In past recessions, small businesses led the rebound. Now they're relying on part-time workers and more productivity with fewer people
Lee and Kate Amon, owners of Internet retailer Kate's Caring Gifts, say they would need a 50 percent increase in sales before adding a full-time employee. The couple, who live and work in Fremont, Calif., have two part-timers handle orders for organic food baskets and natural soaps because "it gives us the flexibility to add or subtract their hours," says Lee. "It costs us about the same to hire one full-time person. But if that person gets sick, we're toast."
As the U.S. economy gains momentum, small business employment is lagging behind other drivers of the recovery. Past rebounds were led by companies with fewer than 500 employees as they added full-time workers. Now some owners say they'll rely on part-time help and push their staffs to be more productive as they wait as much as a year for demand to improve. "I'm not sure we'll ever return to the type of full employment we've had in the past," says Charles W. McMillion, president and chief economist at forecasting firm MBG Information Services in Washington, who has studied labor markets for 30 years.
In the first 12 months following the recession that ended in November 2001, small businesses added 81,000 workers. After the most recent downturn, companies cut 480,000 during a comprable time period, according to data from ADP Employer Services. "Normally we look to small firms to account for a lot of the job growth," says Scott Brown, chief economist at Raymond James & Associates in St. Petersburg, Fla.
Instead, investors are "rewarding" the efficiencies that publicly traded small businesses adopted to battle the recession, says Michael Shaoul, chief executive officer of New York-based Oscar Gruss & Son, which provides research to institutional investors. Since Sept. 1 the Wilshire Micro-Cap Exchange Traded Fund (WMCR), which includes companies with fewer than 500 workers and tracks shares of the Wilshire Index's 2,500 smallest stocks, has gained around 33 percent, vs. 19 percent for the Standard & Poor's 500 ETF Trust.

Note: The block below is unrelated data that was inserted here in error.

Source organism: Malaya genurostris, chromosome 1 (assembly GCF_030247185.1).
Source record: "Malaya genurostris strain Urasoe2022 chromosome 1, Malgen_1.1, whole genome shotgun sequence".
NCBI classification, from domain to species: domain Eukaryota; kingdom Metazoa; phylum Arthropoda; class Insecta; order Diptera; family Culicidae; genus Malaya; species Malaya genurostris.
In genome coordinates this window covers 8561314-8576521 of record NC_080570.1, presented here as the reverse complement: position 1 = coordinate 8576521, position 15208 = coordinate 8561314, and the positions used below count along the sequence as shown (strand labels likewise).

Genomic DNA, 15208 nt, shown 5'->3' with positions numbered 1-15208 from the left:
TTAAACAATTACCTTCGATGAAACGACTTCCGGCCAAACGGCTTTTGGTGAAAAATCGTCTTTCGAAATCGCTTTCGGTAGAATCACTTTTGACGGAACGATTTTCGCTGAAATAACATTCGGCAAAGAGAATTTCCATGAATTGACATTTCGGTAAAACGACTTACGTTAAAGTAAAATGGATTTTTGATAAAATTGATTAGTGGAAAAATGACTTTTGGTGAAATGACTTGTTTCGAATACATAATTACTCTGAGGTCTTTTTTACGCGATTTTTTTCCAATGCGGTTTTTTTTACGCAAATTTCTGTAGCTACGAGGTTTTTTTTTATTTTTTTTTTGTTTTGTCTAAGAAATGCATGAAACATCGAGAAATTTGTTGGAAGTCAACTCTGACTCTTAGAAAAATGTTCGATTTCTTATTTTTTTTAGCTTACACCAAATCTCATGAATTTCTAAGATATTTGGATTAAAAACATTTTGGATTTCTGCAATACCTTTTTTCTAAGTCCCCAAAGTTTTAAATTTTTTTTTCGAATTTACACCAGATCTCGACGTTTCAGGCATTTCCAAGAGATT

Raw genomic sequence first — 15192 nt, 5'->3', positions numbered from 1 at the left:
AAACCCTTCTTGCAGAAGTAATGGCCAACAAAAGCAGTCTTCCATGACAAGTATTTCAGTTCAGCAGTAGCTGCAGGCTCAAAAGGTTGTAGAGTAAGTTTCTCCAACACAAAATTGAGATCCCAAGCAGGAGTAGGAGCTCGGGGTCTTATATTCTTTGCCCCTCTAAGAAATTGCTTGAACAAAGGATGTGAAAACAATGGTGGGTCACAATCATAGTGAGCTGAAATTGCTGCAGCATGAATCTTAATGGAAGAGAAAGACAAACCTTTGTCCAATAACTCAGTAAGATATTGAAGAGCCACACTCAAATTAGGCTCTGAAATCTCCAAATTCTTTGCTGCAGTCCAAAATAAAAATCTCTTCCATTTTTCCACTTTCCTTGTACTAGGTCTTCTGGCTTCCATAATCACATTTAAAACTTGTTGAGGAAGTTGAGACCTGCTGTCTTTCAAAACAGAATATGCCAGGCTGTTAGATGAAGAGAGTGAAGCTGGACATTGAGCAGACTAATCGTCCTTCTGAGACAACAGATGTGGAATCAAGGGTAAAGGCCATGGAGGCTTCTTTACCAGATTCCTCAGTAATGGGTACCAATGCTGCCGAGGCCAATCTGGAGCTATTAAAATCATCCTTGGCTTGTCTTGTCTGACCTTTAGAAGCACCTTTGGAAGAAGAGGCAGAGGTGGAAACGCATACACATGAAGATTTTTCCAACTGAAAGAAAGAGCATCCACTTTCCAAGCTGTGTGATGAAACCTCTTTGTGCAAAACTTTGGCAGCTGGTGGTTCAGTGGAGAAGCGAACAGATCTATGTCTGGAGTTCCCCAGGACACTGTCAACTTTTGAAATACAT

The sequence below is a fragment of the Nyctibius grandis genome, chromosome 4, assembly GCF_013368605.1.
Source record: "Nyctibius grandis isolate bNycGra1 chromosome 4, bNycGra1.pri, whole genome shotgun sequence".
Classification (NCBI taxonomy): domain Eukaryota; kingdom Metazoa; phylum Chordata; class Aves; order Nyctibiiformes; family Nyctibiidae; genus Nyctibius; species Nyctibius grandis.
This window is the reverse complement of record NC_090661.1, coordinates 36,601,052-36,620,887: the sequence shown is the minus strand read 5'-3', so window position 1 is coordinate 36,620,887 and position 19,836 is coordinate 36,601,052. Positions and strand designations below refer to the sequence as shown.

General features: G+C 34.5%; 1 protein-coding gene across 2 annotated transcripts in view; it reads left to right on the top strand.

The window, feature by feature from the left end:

Small businesses "definitely have cut costs in terms of reducing workforces," says Joseph Kremer at Fifth Third Asset Management in Cleveland, who helps oversee $250 million in small- and micro-cap stocks. "That's good for their efficiency, but not necessarily good for the unemployment rate."
Underemployment was 17 percent in November. That includes people without jobs and those who gave up looking, as well as those who work part-time but want full-time jobs. Many of the latter are "in trouble in terms of paying the bills" even though they are "still going to work," says Dean Baker, co-director of the Center for Economic and Policy Research in Washington.
Josh Frey, chief executive officer of On Sale Promos in Washington, fired six of seven full-time salespeople in 2008. When he offered to keep the employees on as contractors, all accepted, he says. Since then, Frey has cut costs on benefits, payroll taxes, trash removal, electric bills, and an office lease for his business, which puts corporate logos on T-shirts, mugs, and pens. "The recession definitely made me take a pause in terms of wanting to hire," says Frey, 39. He's unlikely to add full-time workers even after business improves because, he says, "I've never been more profitable."
The bottom line: Small businesses are figuring out how to increase efficiencies and boost margins without hiring more full-time workers.